• Acambis plc, of Cambridge, UK, completed bridging trials following scale up to commercial manufacturing of ChimeriVax JE, a vaccine against Japanese encephalitis (JE). That paves the way for a Phase III trial to begin before the end of 2005. In the bridging trial there was 96 percent seroconversion to JE-neutralizing antibodies after a single dose. ChimeriVax JE is built on an attenuated yellow fever 17D vaccine backbone, and Acambis has conducted co-administration tests to ensure there are no interactions between the vaccines and that antibodies to both are generated.

• Affibody AB, of Stockholm, Sweden, and Agilent Technologies Inc., of Palo Alto, Calif., formed an agreement to develop advanced protein sample preparation solutions for human biomarker discovery. Affibody will design and develop engineered Affibody ligands for specific protein targets designated by Agilent, which will use them to expand its line of proteomic sample preparation products. At the end of the development phase, Affibody will supply Agilent with production quantities of the materials. Also, Agilent, which announced the divestiture of its Semiconductor Products Group and the intent to spin off the System-on-a-Chip business, clarified that the sale involves purely electronic products and does not include Agilent's microarray-based "biochip" business. The company said it is still supporting the lab-on-a-chip platform and recently introduced the first commercial mouse genome, a CGH kit as part of its Comparative Genome Hybridization array. Subject to closing adjustments, the Semiconductor Products segment will go to Kohlberg Kravis Roberts & Co., of New York, and Silver Lake Partners, also of New York, for about $2.7 billion.

• Antisoma plc, of London, received FDA orphan drug designation for AS1411 in the treatment of renal cancer. The aptamer drug, which has orphan status in pancreatic cancer also, showed activity in a Phase I trial in renal cancer that reported earlier this year, and Antisoma is due to reopen the trial to recruit further patients with that cancer. AS1411 binds to nucleolin on the surface of tumor cells and then passes through the cell wall, killing the cell.

• Argenta Discovery Ltd., of Harlow, UK, agreed to collaborate with the Cambridge, UK subsidiary of Cellzome Inc., to apply its medicinal chemistry, assay development and screening capabilities to Cellzome's drug discovery programs.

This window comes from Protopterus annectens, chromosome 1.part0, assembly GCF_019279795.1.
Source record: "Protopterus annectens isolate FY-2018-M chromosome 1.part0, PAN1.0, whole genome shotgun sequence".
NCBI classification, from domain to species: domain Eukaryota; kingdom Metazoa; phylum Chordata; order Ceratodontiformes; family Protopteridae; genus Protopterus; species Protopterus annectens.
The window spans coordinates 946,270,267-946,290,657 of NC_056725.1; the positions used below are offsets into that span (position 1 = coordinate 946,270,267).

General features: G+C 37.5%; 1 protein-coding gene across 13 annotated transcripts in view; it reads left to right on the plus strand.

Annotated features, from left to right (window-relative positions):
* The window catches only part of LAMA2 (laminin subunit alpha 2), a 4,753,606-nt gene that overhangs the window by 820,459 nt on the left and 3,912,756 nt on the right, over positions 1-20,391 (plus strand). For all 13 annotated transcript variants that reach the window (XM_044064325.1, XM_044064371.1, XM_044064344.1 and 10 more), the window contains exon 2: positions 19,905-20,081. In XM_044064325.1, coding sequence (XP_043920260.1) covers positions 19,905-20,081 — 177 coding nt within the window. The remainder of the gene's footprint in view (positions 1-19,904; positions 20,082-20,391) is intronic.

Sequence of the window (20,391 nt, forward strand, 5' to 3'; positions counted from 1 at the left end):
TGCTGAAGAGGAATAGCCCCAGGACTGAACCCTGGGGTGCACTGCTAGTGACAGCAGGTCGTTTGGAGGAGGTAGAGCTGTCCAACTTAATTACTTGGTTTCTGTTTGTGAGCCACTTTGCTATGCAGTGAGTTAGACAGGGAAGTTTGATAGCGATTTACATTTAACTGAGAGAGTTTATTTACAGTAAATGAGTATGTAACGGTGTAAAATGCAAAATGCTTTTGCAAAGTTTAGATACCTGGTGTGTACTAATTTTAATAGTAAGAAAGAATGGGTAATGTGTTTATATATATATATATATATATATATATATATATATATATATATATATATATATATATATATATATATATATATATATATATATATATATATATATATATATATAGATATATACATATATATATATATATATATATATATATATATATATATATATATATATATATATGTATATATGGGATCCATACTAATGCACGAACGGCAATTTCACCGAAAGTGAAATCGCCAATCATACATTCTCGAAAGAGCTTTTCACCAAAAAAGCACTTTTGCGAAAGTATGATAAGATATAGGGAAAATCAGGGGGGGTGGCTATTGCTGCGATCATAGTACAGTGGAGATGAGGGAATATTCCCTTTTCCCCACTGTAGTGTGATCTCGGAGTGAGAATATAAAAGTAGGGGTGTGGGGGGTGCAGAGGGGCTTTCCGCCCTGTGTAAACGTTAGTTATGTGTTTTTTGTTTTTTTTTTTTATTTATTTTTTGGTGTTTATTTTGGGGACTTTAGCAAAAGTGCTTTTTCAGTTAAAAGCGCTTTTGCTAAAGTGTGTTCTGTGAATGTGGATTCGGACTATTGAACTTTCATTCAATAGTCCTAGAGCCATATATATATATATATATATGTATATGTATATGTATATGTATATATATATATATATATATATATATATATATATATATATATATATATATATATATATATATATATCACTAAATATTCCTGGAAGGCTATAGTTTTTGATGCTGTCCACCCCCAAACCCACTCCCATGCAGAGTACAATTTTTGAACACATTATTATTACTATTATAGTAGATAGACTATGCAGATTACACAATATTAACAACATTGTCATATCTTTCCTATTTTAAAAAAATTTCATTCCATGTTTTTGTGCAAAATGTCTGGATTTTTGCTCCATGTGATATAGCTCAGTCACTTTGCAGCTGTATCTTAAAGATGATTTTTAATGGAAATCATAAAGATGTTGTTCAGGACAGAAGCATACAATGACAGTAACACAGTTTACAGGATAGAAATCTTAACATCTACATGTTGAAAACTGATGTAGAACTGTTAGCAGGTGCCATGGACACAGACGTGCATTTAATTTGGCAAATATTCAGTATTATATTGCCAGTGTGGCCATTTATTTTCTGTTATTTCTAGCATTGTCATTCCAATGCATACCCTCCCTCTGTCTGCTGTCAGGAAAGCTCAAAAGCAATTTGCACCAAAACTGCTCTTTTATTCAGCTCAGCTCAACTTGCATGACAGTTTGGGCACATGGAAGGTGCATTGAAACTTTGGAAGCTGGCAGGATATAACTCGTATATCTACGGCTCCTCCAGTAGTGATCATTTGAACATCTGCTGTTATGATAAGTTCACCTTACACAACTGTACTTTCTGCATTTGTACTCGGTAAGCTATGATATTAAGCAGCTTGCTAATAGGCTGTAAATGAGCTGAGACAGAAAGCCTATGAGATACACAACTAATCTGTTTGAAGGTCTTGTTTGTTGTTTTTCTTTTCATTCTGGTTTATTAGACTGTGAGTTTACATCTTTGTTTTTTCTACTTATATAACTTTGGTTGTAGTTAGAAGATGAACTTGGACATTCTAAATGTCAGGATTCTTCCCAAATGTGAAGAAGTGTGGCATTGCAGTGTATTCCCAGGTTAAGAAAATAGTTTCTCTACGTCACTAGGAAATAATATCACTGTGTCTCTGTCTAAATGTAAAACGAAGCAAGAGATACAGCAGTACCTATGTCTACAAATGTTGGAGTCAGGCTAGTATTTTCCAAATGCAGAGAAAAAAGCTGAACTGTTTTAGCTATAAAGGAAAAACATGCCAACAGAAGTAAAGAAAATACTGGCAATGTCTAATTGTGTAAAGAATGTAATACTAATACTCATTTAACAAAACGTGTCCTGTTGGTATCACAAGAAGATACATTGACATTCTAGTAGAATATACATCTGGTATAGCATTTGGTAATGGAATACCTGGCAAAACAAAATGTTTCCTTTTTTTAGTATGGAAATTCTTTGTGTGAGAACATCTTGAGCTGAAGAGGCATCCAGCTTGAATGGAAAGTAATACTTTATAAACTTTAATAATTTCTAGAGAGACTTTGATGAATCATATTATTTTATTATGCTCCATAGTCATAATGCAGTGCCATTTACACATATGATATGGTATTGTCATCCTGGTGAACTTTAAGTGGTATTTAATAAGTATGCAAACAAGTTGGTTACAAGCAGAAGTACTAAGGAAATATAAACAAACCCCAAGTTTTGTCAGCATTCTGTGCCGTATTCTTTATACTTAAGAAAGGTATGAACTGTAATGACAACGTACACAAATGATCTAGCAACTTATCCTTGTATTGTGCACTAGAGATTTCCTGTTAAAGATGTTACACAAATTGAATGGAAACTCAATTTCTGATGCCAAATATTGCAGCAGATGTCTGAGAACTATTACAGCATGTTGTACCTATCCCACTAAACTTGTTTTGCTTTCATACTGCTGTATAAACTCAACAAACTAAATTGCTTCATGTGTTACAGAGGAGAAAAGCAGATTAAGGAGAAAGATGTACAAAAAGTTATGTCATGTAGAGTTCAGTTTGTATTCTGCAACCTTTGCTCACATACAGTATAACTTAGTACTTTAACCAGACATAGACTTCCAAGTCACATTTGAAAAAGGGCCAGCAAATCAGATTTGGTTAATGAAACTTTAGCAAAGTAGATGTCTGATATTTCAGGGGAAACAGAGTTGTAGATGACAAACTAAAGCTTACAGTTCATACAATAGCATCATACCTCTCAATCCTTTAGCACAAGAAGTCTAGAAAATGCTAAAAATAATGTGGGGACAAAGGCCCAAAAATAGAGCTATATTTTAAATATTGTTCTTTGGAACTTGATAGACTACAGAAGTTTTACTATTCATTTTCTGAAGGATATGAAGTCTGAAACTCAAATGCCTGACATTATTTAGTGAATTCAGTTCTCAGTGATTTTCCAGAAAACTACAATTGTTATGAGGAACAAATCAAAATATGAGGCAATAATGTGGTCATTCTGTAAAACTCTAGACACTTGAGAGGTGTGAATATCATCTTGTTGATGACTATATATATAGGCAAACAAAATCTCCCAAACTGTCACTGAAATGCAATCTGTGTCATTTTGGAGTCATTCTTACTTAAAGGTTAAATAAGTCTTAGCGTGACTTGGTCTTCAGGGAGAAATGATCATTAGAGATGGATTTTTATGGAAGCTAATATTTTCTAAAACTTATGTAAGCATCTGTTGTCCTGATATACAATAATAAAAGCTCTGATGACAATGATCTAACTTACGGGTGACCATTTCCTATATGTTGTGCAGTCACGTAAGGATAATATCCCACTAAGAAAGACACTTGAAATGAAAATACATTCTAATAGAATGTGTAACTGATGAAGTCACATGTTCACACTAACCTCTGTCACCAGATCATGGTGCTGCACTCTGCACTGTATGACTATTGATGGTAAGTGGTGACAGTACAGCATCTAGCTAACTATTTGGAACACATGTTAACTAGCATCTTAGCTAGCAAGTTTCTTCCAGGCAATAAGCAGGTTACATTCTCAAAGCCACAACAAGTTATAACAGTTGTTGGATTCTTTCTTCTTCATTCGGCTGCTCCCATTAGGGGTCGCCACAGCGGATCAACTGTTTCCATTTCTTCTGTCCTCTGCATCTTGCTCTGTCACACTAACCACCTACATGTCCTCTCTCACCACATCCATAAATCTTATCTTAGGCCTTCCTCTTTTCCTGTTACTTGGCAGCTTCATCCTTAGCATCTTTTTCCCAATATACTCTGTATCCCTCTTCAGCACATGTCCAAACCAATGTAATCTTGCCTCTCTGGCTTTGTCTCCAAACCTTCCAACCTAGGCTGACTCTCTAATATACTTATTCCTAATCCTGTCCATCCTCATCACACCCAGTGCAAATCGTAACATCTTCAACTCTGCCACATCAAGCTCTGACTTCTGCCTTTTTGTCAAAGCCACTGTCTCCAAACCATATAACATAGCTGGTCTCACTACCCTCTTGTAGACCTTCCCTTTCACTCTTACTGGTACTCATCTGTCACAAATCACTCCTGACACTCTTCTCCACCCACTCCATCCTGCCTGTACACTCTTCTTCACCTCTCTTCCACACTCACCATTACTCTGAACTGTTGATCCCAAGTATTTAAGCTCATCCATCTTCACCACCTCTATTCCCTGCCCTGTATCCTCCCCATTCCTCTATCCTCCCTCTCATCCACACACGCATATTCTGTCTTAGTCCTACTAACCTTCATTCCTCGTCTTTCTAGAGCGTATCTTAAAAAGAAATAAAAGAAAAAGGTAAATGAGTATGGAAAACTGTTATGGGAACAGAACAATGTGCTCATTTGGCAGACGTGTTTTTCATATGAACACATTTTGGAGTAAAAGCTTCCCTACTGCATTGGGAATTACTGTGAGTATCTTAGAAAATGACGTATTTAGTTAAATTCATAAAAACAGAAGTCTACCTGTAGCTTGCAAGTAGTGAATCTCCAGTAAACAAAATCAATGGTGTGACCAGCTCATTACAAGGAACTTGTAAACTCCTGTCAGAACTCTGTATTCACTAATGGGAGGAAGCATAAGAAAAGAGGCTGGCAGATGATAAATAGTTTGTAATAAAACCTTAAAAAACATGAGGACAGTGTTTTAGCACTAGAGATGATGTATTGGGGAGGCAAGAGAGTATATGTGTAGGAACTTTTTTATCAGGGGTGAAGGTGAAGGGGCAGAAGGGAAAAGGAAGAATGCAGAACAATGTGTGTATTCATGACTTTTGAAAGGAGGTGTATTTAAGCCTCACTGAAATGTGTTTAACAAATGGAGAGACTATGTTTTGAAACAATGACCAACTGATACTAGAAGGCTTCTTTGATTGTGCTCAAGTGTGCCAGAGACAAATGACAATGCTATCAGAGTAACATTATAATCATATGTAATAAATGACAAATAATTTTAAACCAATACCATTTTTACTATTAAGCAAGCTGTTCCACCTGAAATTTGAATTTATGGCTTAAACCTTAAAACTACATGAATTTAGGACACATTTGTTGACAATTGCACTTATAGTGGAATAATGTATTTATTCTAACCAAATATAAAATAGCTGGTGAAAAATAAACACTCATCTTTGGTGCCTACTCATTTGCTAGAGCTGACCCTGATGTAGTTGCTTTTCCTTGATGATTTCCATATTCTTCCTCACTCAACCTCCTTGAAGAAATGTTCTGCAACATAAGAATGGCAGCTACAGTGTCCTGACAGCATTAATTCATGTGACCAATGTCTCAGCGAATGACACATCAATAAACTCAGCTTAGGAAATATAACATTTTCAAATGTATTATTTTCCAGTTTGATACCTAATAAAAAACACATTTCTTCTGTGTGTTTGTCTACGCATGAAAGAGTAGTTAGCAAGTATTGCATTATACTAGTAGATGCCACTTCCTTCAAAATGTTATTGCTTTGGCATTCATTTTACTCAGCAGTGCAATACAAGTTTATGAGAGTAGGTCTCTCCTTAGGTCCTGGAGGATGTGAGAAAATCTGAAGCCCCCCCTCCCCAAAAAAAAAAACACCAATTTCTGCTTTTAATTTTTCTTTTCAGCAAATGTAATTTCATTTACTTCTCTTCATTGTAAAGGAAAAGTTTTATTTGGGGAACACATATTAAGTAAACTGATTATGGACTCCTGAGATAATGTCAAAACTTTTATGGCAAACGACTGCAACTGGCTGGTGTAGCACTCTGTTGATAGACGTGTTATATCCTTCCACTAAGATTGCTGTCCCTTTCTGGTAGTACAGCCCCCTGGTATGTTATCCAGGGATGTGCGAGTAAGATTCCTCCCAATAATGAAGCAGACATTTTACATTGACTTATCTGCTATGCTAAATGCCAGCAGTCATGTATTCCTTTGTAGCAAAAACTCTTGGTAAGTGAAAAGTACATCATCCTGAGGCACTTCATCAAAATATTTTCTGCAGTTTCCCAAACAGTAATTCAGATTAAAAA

• Arpida Ltd., of Basel, Switzerland, said the FDA granted fast-track status to intravenous iclaprim for the treatment of complicated skin and skin-structure infections, such as those caused by methicillin-resistant Staphylococcus aureus. Fast-track designation allows for an expedited review process for drugs intended to treat serious or life-threatening diseases.

• BioVision AG, of Hannover, Germany, published an article on "Correlation-Associated Peptide Networks [CAN]" by Jens Lamerz, member of the BioVision bioinformatics team, in collaboration with the ETH Zurich and the Swiss Institute of Allergy and Asthma Research in a recent issue of Proteomics. CAN supports the statistical analysis of peptide profiling data and allows associating peptides, which are closely related in terms of peptide biochemistry, the company said.

• Cancer Research Technology Ltd., of London, agreed to a worldwide license with TriPath Imaging Inc., of Burlington, N.C., for several cancer diagnostic markers of the minichromosome maintenance family of proteins for detecting cervical cancer. The proteins are markers of precancerous and cancerous cells, and can be used to detect abnormalities in cervical smears. TriPath agreed to an option to license breast, lung and colorectal cancer markers also.

• Flanders Interuniversity Institute for Biotechnology in Ghent, Belgium, said its scientists discovered the function of a mediator involved in suppressing the development of tumors. Using a mouse model, the researchers showed that the absence of that mediator makes mice susceptible for the development of cancer. Data were published in the EMBO Journal.

• Geneva Bioinformatics SA, of Geneva, reported the latest release of Phenyx, its protein identification platform. The release incorporates the Phenyx Web Interface, a new web-based client used to interact with the Phenyx calculation engine.

• Invitrogen Corp., of Carlsbad, Calif., will promote and distribute the life science analysis software, including those for the analysis of 1D and 2D electrophoresis gels, of Nonlinear Dynamics, of Newcastle Upon Tyne, UK. Nonlinear will provide software from its TotalLab and Progenesis lines to be added to the Invitrogen portfolio.